A linear phase correction model has been shown to accurately reflect the corrective processes involved in synchronising motor actions to an external rhythmic cue. The model originated from studies of finger tapping to an isochronous metronome beat and is based on the time series of asynchronies between the metronome and corresponding finger tap onsets, along with their associated intervals. Over recent years the model has evolved and been applied to more complex scenarios, including phase perturbed cues, tempo variations and, most recently, timing within groups. Here, we review the studies that have contributed to the development of the linear phase correction model and the associated findings related to human timing performance. The review provides a background to the studies examining single-person timing to simple metronome cues. We then further expand on the more complex analyses of motor timing to phase and tempo shifted cues. Finally, recent studies investigating inter-personal synchronisation between groups of two or more individuals are discussed, along with a brief overview on the implications of these studies for social interactions. We conclude with a discussion on future areas of research that will be important for understanding corrective timing processes between people.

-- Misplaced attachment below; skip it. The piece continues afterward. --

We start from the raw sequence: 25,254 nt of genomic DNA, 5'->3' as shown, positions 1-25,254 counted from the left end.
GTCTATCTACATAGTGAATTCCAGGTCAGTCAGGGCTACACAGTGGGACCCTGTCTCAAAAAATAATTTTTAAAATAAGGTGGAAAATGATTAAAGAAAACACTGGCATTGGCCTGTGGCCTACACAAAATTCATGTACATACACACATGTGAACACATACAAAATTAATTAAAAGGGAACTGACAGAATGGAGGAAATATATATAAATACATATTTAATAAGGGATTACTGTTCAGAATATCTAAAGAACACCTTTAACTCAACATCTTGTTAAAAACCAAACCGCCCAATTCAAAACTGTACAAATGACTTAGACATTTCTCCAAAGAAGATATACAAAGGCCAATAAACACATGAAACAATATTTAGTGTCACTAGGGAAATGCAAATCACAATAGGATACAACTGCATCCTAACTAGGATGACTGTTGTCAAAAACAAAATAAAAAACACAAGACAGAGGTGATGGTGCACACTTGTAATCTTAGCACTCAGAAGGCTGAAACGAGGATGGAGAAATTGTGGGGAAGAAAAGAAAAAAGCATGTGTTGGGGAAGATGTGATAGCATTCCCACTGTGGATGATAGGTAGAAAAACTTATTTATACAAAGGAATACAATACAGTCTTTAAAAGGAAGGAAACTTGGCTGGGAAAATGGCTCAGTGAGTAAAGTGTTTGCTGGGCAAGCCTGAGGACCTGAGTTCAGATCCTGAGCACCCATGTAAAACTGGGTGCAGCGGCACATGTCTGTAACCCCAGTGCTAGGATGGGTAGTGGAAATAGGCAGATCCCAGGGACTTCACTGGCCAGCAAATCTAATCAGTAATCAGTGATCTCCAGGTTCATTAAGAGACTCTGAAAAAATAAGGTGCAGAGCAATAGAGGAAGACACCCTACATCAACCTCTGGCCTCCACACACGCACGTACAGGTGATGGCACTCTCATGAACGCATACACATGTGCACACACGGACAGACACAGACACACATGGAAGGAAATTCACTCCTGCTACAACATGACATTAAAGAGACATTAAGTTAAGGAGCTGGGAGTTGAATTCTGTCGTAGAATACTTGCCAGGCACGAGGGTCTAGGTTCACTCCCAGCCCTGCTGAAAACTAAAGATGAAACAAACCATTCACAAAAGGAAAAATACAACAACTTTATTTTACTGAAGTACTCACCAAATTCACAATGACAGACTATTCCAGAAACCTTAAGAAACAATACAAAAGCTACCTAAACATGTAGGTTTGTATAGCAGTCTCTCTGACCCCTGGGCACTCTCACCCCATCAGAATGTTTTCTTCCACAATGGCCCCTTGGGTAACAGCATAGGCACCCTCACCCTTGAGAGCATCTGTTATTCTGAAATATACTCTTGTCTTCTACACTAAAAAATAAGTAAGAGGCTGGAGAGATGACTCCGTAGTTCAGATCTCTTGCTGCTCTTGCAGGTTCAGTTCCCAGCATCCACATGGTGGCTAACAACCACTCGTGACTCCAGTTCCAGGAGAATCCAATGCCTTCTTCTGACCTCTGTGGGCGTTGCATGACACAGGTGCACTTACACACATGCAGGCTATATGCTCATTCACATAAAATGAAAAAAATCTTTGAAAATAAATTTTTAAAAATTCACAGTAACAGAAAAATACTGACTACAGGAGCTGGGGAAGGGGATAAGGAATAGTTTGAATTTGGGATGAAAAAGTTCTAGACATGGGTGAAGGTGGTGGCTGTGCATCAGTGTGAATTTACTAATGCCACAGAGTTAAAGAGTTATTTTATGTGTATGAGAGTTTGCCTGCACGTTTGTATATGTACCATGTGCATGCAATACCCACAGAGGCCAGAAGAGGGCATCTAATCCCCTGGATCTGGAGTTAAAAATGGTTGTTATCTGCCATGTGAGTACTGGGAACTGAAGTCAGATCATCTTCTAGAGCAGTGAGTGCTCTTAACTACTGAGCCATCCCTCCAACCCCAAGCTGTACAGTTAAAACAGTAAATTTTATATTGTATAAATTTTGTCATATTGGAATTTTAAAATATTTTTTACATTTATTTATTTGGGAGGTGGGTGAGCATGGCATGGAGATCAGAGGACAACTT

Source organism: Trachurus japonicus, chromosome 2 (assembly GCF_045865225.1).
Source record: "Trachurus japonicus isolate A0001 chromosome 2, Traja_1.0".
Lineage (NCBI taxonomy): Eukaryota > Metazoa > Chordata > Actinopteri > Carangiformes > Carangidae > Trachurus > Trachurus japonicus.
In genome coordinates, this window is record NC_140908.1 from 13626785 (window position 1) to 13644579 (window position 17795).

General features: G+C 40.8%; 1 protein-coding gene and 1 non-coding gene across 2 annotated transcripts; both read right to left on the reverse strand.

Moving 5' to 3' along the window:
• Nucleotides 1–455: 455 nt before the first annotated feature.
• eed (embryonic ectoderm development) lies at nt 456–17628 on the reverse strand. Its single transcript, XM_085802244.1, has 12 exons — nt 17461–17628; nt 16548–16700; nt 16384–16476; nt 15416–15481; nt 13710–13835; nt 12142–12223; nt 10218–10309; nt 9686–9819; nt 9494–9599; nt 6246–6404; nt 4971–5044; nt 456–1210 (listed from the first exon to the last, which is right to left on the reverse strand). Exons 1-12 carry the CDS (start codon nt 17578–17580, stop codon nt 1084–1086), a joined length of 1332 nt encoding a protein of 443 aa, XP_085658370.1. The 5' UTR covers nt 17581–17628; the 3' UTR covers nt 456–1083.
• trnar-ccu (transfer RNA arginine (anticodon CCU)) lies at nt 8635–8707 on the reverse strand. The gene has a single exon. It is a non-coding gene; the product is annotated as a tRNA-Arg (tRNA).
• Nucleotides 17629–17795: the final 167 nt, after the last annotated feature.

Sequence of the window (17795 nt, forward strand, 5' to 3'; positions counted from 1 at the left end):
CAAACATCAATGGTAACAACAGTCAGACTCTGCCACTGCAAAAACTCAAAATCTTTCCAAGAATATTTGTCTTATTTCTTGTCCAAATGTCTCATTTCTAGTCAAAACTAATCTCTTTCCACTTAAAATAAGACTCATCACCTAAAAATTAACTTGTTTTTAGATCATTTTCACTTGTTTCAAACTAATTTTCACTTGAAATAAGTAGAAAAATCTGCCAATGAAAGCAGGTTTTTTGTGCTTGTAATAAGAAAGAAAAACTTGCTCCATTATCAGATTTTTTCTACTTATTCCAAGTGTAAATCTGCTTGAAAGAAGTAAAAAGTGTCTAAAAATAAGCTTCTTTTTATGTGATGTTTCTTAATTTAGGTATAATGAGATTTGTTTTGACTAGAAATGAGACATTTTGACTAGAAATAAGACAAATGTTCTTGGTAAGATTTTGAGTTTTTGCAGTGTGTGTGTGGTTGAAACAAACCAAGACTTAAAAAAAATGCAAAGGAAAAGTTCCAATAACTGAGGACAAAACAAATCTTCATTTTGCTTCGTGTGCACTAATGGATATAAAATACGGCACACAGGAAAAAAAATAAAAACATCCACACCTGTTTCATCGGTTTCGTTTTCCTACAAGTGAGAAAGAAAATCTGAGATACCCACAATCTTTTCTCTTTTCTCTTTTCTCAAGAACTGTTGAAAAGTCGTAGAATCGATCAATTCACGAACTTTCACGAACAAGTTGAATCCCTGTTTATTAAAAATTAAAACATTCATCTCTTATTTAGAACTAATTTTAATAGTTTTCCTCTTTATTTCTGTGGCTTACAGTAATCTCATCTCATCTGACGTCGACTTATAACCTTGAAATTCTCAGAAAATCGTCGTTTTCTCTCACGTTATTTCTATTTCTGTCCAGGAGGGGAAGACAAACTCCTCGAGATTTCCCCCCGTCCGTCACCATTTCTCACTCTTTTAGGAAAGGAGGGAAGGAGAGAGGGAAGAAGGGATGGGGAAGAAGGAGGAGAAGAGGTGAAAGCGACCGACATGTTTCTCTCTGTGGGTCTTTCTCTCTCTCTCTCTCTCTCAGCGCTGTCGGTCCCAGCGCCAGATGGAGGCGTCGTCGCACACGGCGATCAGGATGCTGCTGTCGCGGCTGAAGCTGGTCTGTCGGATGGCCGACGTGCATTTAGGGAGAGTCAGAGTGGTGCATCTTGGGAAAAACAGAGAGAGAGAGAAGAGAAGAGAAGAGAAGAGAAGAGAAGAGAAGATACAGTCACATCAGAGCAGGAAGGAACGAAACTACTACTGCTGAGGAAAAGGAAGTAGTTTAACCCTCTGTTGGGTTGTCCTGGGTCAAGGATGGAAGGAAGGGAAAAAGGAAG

Elliott, M. T., Chua, W. L., & Wing, A. M. (2016, April 1). Modelling single-person and multi-person event-based synchronisation. Current Opinion in Behavioral Sciences. Elsevier Ltd. https://doi.org/10.1016/j.cobeha.2016.01.015